Article published on the 2010-01-26 Latest update 2010-01-26 10:18 TU
The panel was chosen to be representative of the concerns of fellow citizens and included a milk farmer, an overqualified young jobseeker, a teacher and the head of a business firm.
On unemployment, the President promised the public that the economic situation would improve this year, following last year's recession. He pointed out that France was faring better that the United States, Spain and the United Kingdom.
But he said the country's generous and costly social welfare and labour system was holding back the growth of the economy.
"The solution is not to multiply benefits of all kinds in our country where the level of public spending is the highest in the OECD," he said.
"The choice of the 35-hour working week (introduced a decade ago) has turned out to be catastrophic in two ways: for salaries, which are not high enough, and for growth."
Sarkozy justified measures adopted to deal with the crisis, which included aid to the car sector and to banks. He also called on banks to behave more responsibly and lend to small companies. He chastised Renault for continuing to move car production to sites outside France.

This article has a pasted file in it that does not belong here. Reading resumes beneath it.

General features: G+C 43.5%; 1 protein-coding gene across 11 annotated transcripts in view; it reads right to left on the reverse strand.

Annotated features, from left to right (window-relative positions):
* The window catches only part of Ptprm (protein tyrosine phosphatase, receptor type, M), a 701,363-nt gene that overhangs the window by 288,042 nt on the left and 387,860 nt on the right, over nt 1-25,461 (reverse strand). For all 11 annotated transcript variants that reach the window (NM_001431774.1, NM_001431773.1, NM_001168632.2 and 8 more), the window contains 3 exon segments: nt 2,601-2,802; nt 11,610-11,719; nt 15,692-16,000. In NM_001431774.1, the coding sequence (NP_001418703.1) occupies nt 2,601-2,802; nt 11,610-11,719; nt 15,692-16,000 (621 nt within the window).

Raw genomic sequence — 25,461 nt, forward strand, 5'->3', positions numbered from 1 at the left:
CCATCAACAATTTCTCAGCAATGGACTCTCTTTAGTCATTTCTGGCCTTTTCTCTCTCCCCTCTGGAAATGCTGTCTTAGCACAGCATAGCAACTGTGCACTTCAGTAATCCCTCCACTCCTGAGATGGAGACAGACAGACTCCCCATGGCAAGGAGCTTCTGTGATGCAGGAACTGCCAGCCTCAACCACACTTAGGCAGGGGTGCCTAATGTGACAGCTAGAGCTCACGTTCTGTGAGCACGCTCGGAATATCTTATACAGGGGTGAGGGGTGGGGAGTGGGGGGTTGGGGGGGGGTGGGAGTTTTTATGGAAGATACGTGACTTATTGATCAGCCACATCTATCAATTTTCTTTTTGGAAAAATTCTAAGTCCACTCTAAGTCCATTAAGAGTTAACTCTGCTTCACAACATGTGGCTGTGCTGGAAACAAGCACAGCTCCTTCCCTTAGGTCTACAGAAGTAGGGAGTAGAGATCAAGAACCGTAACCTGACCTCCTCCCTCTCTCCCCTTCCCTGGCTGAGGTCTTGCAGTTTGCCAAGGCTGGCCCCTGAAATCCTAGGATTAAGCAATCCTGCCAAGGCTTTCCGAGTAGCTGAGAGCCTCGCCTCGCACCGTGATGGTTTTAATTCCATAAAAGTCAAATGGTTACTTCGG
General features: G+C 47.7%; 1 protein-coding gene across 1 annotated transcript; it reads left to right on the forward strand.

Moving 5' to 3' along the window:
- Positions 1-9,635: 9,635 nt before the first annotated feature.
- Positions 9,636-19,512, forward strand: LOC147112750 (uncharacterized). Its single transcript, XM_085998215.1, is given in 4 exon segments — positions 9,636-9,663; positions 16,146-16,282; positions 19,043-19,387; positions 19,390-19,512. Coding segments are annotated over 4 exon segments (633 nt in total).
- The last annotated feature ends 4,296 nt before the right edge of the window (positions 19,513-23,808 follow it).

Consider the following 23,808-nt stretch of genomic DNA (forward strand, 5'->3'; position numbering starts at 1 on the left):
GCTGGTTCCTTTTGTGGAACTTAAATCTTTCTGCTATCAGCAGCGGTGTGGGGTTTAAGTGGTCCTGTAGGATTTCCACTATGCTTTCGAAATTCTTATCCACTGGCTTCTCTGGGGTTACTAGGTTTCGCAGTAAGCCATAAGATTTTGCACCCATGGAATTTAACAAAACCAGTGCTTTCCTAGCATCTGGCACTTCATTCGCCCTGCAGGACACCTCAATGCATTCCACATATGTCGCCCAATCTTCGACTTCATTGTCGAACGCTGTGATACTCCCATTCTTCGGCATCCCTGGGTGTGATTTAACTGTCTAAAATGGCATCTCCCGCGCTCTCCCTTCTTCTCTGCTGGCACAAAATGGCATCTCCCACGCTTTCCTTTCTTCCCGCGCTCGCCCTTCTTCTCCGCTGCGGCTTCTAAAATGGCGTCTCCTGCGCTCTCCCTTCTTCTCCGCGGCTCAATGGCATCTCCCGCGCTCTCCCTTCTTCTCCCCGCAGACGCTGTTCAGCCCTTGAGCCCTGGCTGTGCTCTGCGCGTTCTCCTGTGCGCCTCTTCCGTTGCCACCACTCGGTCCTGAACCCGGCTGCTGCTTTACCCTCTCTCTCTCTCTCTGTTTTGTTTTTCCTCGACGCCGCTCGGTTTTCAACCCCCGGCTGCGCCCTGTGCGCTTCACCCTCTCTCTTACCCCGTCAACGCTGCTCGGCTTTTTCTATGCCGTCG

He showed his concern for the plight of farmers, who have seen their revenue drop by 34 per cent. He said that a law to modernise the agricultural sector was in the works.
Sarkozy said that pension reform decisions would be taken by the end of 2010 that affect everyone in the public and private sector.
A poll released on the weekend showed that only 38 percent of the public support Sarkozy, while 61 percent disapprove of his performance.
Nicolas Sarkozy's television appearance was an effort to woo back the heart of the electorate that brought him to power in 2007.
His right-wing UMP party is gearing up for regional elections in March, hoping to take seats back from the opposition Socialists who control 20 of France's 22 regions.
2010-01-18 16:18 TU
2010-01-05 16:20 TU